President Barack Obama this week sought to reassure an uneasy U.S. public that military intervention in Libya is warranted, that his administration has clear objectives, and that the international community is prepared to share in the burdens and risks. He also signaled a distinctive vision of U.S. global leadership, based on multilateral cooperation.
The president made a solid case that intervention was a moral imperative, justified to prevent a massacre of Libyan civilians that would have "stained the conscience of the world." At the same time, he defined U.S. objectives as limited to "the task of protecting the Libyan people," explicitly disavowing regime change as a U.S. goal, much less the insertion of U.S. combat troops. This unusual combination of armed humanitarianism and military self-restraint will satisfy neither realists--who complain that the nation has no security stakes in Libya--nor neoconservative (or progressive) interventionists--who insist on Qaddafi's ouster and the installation of a democratic regime. But it is a prudent middle course for the United States, which seeks to avert mass atrocities but has little desire to "own" another Iraq or Afghanistan.
If the ends of U.S. policy remain controversial, so do the means. Critics have attacked the Obama administration for lashing itself to the mast of multilateralism, thereby limiting its freedom of action and forcing itself to fight a war by committee. The president's speech on Monday provides an effective rejoinder. By securing a UN Security Council resolution authorizing "all necessary means," gaining diplomatic buy-in from the Arab League, and winning agreement from NATO allies to assume command of the mission, the United States has secured essential global legitimacy and the promise of burden-sharing by coalition members. These benefits outweigh inevitable transaction costs of cumbersome multilateral diplomacy. At the same time, one must remember that all coalitions have limited half-lives.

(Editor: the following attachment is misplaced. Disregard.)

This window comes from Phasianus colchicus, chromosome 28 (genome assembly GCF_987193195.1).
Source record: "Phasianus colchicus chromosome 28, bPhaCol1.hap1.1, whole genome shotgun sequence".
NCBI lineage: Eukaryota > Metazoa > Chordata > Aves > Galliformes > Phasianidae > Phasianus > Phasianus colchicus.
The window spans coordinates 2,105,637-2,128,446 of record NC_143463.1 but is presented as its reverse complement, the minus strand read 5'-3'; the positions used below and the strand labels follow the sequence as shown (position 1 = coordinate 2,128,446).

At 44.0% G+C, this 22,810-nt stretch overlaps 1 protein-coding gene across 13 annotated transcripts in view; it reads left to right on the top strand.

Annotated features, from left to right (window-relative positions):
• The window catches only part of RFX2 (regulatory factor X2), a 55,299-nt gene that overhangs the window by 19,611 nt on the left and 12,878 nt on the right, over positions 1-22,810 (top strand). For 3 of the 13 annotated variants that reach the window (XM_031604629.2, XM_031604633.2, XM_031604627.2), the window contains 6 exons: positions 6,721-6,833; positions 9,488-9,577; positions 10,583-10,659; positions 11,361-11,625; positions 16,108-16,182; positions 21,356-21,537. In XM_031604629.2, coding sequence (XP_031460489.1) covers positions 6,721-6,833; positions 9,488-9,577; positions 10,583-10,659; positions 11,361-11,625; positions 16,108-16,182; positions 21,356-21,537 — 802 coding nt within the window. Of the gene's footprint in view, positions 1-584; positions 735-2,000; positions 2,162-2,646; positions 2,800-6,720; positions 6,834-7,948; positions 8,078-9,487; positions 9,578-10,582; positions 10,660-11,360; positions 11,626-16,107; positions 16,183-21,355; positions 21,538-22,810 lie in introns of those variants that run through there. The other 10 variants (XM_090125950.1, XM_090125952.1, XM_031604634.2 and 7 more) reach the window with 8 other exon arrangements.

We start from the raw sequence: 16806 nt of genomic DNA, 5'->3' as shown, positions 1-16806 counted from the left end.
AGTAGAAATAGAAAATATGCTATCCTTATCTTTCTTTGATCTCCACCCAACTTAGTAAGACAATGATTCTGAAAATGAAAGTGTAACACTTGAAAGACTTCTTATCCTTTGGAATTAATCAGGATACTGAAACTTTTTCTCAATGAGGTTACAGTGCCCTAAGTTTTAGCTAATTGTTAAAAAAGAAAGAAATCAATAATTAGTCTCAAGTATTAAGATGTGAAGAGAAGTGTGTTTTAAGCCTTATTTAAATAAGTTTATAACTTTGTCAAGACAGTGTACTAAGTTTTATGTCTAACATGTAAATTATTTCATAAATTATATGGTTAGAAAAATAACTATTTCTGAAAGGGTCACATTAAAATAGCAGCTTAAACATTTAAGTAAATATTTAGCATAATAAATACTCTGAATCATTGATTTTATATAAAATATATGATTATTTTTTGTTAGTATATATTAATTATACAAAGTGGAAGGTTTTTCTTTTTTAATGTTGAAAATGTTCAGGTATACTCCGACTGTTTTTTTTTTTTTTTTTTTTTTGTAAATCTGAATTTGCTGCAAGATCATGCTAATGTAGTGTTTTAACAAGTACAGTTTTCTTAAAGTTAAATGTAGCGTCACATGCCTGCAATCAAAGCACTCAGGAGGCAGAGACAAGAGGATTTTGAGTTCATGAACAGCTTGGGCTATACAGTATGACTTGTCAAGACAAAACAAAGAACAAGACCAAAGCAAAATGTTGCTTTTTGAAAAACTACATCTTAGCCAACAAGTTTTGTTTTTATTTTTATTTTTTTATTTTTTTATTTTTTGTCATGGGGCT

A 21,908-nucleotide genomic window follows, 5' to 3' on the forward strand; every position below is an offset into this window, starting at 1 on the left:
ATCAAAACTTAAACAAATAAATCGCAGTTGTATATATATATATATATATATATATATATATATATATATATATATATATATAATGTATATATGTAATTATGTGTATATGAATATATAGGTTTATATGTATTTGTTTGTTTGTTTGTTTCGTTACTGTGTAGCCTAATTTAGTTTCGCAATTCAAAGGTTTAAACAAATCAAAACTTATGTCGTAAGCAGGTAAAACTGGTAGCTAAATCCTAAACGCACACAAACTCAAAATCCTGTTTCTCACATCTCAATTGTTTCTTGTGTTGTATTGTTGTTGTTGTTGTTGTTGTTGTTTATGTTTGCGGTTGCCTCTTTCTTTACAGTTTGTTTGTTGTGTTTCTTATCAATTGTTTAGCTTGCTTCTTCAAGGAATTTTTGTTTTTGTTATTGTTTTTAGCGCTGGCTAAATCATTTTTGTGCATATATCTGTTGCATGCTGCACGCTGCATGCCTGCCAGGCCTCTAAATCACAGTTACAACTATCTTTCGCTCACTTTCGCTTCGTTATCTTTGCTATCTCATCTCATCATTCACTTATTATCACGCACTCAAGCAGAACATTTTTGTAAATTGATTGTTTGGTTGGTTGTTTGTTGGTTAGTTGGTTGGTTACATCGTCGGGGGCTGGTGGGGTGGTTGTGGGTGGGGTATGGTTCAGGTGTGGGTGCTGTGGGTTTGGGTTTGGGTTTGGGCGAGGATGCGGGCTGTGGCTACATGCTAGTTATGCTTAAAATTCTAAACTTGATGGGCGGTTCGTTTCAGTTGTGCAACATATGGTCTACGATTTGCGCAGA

The vision of the United States as community organizer, if you will, seems classic Obama. But there are echoes of the Clinton administration here. In May 1993, Undersecretary of State Peter Tarnoff undiplomatically suggested that the United States lacked the resources to continue running the world. Although his administration quickly disavowed such thinking, it championed "assertive multilateralism" as a way to share global burdens and win support for U.S. purposes. In transferring command of Libya military operations to NATO, the Obama administration is walking a similar path. Not the "Tarnoff Doctrine" (NYT), perhaps, but the "Hand-Off" Doctrine.
This cannot imply standing on the sideline as others run with the ball in Libya, however, particularly when it comes to setting political direction for the coalition. As forty governments and international bodies met Tuesday in London to form a "Contact Group" (Reuters) for Libya, Secretary of State Hillary Clinton and other U.S. officials helped to mobilize international pressure on Qaddafi to leave. There are many other difficult decisions to come, from arming rebels to planning for a post-Qaddafi government, which will require strong U.S. input. In facing these controversial issues, the United States may well be torn between maintaining the broadest possible coalition and marshalling a subset of like-minded allies that share its specific vision of Libya's future.